• Report this Comment On November 30, 2013, at 12:39 AM, john795806 wrote:

    Let me go against the grain here.

    One reason why things keep getting better is precisely our pessimism and discontent, which is human nature. We always want things to get better, As long as humans have problems, we'll be living with a measure of discontent.

    Put another way, if we were NOT discontent with our cell phone or our health care system, would they be getting better? I think not!

    That said--this is Thanksgiving, my favorite holiday of the year, and time to put our grumblings aside and look at the big picture. Most of us have a life we can enjoy, if we would bother to do so!

  • Report this Comment On November 30, 2013, at 1:16 AM, awallejr wrote:

    Except John795806 MOST in the WORLD don't. It would be a con job and nothing more if someone argued otherwise. MOST just try to survive. MOST are hoping to just get food on a regular basis.

    There is what I call THE GREAT CON. It is comparable to, I hate to say this so someone doesn't call the Godwin rule, but, what Hitler used as THE GREAT LIE. Just make it and people will fall for it.

    It is a con because maybe in Morgan's world things aren't ugly. But in the world of the masses things are otherwise. Yay he wants to cheer those FEW who manage to make millions, but ignore the fact that millions had to suffer otherwise.

    Ever watch the History channels' series on the men who made America? Carnegie, Morgan, Rockerfeller, Vanderbilt. Great series. It showed how a handful controlled the lives of the masses. Didn't matter how many people DIED in those steel mills or building those railroad tracks. Let's cheer the handful that amassed massive wealth on the backs of others.

    Only suckers fall for these "puff pom pom" pieces. Yay how lucky we are.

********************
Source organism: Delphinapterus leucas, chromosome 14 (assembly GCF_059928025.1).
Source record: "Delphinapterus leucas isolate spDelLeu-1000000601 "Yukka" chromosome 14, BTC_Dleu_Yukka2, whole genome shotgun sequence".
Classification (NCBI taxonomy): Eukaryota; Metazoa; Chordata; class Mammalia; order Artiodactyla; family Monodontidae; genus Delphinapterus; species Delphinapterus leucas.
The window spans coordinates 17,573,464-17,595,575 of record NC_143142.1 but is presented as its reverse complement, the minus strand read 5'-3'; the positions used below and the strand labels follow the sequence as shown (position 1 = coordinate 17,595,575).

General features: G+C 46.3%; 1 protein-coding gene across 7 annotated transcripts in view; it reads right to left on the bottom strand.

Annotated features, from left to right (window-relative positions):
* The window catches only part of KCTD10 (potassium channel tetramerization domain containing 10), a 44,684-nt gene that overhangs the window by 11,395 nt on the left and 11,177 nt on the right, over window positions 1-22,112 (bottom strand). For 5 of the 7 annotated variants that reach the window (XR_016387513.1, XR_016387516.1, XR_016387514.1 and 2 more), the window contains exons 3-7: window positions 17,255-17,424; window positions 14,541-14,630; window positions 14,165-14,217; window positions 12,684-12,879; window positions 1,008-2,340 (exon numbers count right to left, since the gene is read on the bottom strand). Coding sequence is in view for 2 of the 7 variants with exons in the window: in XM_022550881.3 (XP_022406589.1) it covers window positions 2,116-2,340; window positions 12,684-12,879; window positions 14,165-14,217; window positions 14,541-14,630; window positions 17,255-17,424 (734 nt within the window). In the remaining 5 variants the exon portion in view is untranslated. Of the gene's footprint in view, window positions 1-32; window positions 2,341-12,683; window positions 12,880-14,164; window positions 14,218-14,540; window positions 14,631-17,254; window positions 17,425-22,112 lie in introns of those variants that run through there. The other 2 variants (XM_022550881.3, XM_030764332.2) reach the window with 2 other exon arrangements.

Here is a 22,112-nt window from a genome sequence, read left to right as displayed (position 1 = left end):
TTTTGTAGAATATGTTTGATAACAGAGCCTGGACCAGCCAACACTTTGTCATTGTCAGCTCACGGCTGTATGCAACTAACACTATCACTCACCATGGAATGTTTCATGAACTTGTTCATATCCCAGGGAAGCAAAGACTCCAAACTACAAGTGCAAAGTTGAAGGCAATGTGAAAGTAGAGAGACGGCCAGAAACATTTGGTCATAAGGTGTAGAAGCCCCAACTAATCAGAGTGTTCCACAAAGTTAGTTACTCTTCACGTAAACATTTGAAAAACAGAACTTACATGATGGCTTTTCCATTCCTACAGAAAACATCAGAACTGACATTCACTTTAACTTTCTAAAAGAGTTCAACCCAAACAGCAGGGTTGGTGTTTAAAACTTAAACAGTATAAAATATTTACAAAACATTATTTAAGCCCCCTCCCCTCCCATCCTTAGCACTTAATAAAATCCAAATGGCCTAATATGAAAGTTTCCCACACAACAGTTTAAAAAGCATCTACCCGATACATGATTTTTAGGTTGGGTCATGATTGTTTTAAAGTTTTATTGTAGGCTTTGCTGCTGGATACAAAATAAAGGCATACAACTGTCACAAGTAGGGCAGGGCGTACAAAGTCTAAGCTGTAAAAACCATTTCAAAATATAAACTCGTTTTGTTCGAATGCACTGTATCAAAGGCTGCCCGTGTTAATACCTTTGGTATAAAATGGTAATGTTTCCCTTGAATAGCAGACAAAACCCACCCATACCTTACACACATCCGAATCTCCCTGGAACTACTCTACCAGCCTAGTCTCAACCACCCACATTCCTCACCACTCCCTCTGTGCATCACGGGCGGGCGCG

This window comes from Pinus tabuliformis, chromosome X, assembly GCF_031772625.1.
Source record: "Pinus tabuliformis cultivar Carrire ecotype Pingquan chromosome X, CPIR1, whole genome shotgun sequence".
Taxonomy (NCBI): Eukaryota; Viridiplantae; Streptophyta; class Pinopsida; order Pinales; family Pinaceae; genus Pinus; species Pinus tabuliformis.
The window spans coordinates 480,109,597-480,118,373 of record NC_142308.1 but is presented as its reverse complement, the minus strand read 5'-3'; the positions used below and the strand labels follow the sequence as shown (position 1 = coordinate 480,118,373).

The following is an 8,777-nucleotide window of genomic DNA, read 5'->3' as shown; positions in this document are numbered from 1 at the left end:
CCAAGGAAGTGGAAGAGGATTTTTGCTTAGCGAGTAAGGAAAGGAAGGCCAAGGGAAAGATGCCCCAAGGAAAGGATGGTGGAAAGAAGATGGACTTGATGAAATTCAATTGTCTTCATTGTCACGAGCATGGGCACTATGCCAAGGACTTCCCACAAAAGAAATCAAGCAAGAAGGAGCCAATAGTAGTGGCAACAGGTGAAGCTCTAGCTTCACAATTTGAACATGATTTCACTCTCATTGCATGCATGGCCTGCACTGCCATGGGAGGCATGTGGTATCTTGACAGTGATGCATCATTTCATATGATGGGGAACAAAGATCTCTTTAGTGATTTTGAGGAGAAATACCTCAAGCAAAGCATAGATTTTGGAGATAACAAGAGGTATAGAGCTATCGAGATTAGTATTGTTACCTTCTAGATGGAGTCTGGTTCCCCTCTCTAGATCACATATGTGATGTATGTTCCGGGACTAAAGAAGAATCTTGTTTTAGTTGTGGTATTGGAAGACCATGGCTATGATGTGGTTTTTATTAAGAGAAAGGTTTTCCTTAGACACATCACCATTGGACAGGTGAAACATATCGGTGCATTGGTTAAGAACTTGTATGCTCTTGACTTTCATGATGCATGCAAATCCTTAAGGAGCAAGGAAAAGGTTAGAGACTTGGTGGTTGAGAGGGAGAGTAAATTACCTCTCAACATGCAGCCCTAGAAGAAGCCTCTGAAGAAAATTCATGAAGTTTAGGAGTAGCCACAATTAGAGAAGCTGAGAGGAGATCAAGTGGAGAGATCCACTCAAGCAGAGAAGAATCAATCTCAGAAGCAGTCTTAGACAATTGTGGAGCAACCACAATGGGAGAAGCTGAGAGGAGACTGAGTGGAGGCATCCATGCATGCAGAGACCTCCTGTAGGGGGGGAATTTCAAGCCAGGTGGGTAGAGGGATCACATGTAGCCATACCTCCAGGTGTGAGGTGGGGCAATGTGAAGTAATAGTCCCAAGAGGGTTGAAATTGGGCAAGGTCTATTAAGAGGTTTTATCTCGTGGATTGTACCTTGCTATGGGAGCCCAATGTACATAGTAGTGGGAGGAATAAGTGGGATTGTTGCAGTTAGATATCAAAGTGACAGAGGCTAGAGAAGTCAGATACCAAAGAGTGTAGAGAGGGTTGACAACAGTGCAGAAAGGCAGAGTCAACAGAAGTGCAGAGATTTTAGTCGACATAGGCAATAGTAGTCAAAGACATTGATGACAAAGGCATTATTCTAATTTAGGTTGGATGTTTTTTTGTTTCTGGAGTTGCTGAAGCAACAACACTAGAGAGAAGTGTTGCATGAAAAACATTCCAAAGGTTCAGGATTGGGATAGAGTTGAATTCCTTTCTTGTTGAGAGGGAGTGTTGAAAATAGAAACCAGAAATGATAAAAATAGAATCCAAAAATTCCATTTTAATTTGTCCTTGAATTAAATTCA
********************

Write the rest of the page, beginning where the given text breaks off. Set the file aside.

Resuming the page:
• Report this Comment On November 30, 2013, at 1:17 AM, sliderw wrote:

    Americans are not happy that real household income has not kept up with inflation. Most of the income growth over the last few decades has gone to the very rich, not spread around more fairly.

  • Report this Comment On November 30, 2013, at 1:18 AM, sliderw wrote:

    By "real" I don't mean after-inflation I mean disposable. Sorry for any confusion.

  • Report this Comment On November 30, 2013, at 1:27 AM, Gyre07 wrote:

    I don't think the low mental quality of life in America has anything to do with an abundance of material things. I think we have: a crappy consumer culture, a government that doesn't give a damn about representing the citizens, a government which is spying on us (implying that we're all suspected of something), middle-class decay, more likely an actual 20% unemployment rate, and a geometrically-declining public school system. And there is so much more to indicate that America has abandoned it's guiding principals. All of which contribute to the sense of unease infecting Americans.

  • Report this Comment On November 30, 2013, at 1:29 AM, Pjstew wrote:

    cmalek wrote " Sugar went from 59 cents for 5 pounds to $2.99 for 4 pounds. I was paying 26 cents for a galon of gasoline in December of 1972. Now I pay $3.69. A CARTON of cigarettes was in the $2 range. Now one PACK is over $10."

    Just think if you had cut out sugar and cigarettes, how much you could have saved, not only in money but for your health.

  • Report this Comment On November 30, 2013, at 3:08 AM, fufupame wrote:

    Morgan, thank you. You are right! Most things are better than before. More people are better off today than ever before. I always suspected what you wrote about. I retired when I was 52. Food, housing and everything else seems cheaper than I remember from the '60s and all in all, I think that the US is doing surprisingly well. But being humans, we all think that we were better off before. Human nature makes us forget the past. Thanks again. Sometimes we need a dose of reality to understand our lives better.

  • Report this Comment On November 30, 2013, at 4:22 AM, hajiyoyo wrote:

    While material comforts certainly contribute to quality of life and hence, happiness, it is not a reliable metric. I am fortunate to have a great job that enables me to travel to many places outside of the great USA. I have visited many cultures that are immersed in what we would consider abject poverty. Yet many of these people are much "happier" than the typical American, that is addicted to technology and instant gratification. Quality of life and happiness is best measured by the quality of our relationships. Bhutan is a very poor country, yet it is considered to have the happiest, most content people on the planet. Each of us wakes up each day and chooses whether we will be happy. Many of the negative commentors seem to have "victim" attitudes.

    A similar theme is that most people's perception is that the world is extremely violent. However, by all statistical measures, this is the most peaceful time in human history (per capita). We are brainwashed by media.